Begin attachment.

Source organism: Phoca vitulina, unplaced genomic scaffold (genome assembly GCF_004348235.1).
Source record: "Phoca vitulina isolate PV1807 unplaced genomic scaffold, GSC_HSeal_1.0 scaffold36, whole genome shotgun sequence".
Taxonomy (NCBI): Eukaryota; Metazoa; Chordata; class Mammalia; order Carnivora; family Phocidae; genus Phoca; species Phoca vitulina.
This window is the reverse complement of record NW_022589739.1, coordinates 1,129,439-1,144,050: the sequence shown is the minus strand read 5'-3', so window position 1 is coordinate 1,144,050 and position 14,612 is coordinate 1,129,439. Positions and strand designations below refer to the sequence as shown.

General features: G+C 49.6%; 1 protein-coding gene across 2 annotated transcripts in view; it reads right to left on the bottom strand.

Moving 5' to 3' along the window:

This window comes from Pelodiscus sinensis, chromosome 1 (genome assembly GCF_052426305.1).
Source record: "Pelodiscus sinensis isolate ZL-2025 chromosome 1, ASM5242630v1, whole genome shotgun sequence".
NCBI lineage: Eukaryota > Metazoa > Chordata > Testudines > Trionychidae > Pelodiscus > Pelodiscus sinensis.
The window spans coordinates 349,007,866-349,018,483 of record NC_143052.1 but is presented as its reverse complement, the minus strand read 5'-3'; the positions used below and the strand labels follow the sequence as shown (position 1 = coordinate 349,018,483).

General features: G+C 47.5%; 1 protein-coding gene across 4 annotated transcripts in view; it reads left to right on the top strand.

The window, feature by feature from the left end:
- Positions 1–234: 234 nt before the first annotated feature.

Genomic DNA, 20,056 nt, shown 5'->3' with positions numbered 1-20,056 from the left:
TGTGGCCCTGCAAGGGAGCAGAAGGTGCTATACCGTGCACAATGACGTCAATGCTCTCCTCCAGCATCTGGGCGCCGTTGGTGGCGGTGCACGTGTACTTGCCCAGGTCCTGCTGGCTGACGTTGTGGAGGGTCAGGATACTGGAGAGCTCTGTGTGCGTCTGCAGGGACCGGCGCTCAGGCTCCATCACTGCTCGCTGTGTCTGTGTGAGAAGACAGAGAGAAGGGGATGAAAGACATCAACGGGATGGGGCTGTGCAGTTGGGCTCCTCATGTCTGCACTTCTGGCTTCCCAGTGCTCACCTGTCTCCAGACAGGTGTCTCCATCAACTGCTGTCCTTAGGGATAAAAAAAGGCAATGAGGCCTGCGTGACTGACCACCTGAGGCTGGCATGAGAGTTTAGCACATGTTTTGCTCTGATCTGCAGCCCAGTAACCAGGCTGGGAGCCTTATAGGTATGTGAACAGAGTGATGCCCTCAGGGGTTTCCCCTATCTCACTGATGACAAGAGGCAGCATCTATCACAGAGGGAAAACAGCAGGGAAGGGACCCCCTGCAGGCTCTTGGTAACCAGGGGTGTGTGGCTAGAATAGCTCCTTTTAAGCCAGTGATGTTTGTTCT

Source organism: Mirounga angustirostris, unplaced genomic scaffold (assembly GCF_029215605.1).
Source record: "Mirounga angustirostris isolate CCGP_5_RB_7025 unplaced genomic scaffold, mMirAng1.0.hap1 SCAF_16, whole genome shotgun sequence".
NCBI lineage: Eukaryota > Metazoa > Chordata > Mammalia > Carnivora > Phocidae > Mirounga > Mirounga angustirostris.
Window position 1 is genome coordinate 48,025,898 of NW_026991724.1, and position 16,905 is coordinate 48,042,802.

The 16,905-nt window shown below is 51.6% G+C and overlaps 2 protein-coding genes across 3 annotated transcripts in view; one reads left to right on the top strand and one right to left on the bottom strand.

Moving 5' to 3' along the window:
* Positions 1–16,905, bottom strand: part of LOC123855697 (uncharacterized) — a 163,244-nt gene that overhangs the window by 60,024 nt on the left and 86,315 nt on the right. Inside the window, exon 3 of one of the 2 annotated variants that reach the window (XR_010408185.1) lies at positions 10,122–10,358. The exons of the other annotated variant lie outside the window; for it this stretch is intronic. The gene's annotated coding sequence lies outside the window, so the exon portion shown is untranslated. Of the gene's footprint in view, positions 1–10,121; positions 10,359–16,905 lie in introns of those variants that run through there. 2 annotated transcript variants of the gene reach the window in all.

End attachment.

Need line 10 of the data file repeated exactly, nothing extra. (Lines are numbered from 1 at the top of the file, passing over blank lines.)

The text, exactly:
The window spans coordinates 349,007,866-349,018,483 of record NC_143052.1 but is presented as its reverse complement, the minus strand read 5'-3'; the positions used below and the strand labels follow the sequence as shown (position 1 = coordinate 349,018,483).